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Volume 01, Issue 40: Adversity is the Test of Integrity

Many times we fall into the trap of building our competence while neglecting our character. We read about celebrities who rise to stardom, but shortchange their greatness by character flaws that soon become difficult to hide from the public and lead to their downfall.

In the superhighway of greatness, our character is just as important as our competence. Developing character alongside competence is crucial for enduring greatness. As advised by Andy Stanley, it is incumbent upon you to do all you can now to prepare yourself for your eventual success. Your gifts will open doors. Your character will determine what you do once those doors are open.

Although competence gets you to the top, it is character that keeps you there. Your brilliance will not sustain you at the top in the absence of a strong moral authority. Make a deliberate effort to build your character beside your competence, for they are both equally important.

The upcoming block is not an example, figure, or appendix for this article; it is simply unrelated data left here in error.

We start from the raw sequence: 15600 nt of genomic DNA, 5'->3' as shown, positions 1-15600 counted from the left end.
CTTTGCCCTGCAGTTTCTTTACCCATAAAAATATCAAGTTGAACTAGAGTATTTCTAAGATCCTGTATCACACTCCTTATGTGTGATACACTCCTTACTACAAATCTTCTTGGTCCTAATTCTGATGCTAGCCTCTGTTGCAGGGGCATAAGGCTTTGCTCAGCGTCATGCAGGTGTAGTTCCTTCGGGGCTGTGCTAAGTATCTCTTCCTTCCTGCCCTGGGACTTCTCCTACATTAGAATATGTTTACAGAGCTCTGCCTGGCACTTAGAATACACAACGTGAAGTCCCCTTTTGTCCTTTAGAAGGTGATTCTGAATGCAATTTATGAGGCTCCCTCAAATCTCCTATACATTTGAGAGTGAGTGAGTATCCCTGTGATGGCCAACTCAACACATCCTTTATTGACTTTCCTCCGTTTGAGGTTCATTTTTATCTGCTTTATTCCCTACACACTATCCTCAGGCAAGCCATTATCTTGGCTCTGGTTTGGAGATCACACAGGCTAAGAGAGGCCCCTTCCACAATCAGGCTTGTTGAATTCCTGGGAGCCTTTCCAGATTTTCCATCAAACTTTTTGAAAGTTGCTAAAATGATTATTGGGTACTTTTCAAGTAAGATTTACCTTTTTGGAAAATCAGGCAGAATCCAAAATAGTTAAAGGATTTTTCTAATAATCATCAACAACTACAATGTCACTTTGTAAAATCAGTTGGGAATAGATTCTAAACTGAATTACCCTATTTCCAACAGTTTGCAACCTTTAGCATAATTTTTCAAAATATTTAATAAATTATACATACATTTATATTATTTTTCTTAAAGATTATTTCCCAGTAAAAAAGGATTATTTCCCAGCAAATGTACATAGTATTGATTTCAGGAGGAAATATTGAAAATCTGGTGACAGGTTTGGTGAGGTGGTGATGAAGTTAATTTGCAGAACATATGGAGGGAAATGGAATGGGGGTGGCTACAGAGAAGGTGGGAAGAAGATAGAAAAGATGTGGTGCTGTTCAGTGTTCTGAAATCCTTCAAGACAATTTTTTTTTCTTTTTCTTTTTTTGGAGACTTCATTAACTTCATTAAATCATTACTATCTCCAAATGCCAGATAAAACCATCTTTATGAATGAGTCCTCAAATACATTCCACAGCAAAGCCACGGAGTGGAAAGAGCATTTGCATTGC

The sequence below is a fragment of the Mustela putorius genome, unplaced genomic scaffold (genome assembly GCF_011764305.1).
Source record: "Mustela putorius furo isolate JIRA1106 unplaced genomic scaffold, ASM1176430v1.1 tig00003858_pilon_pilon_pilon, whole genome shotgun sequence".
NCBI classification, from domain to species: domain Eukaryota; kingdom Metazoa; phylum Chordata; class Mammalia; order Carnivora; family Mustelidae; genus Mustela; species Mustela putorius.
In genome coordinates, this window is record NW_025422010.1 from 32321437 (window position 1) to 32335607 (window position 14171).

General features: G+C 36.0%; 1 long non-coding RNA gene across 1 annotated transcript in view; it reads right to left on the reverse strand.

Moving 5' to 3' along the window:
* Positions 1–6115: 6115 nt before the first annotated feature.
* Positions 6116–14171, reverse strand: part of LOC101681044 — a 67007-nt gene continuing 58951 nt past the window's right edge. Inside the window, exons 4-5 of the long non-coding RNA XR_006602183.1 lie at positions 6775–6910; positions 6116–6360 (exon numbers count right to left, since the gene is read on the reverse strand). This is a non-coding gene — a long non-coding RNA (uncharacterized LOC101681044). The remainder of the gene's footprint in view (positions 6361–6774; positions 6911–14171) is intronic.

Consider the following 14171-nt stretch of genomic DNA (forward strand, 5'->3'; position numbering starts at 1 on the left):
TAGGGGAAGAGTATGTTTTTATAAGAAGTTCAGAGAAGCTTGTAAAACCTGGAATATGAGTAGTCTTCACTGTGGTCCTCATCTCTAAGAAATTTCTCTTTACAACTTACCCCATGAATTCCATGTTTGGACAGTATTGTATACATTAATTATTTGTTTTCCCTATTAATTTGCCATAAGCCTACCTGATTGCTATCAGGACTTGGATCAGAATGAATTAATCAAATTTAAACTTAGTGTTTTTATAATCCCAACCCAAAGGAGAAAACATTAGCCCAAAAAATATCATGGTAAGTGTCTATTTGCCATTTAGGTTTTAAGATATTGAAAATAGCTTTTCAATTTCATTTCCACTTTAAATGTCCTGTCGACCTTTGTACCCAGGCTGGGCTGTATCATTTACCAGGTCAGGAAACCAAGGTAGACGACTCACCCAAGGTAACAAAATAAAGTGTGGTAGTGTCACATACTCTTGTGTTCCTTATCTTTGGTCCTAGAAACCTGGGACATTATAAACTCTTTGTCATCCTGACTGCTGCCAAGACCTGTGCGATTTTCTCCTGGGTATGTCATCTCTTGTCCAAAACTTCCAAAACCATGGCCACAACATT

Our talents can take us to places we never imagined possible. But unless our character is strong enough to weather the temptations that we find at the top, our success will only be short-lived.

We often hear it said that adversity shapes character. But in essence, our character is not really developed in adversity, it is merely displayed there. Our integrity becomes most visible in times of crisis, trials and temptations.

Adversity is the test of integrity. Our character is tested during hard times. We cannot afford to wait for times of testing to decide how we will respond to life. We have to determine beforehand how we will respond when tested. There is no opportunity to think clearly and analyze your options during a test. All you can do during a test is manage your predetermined decisions.

Decide on your values and determine in advance how you will respond when confronted with an offer to compromise them.

Don’t wait until a temptation blurs your judgment to determine how you shall respond. If the alternative actions are not determined earlier, a temptation or a crisis moment affords you no time to brainstorm, but only a moment to pick the course of action to take.

A man without decision of character can never be said to belong to himself. He belongs to whatever makes him captive. Richard John Foster.

Lillian Chebosi




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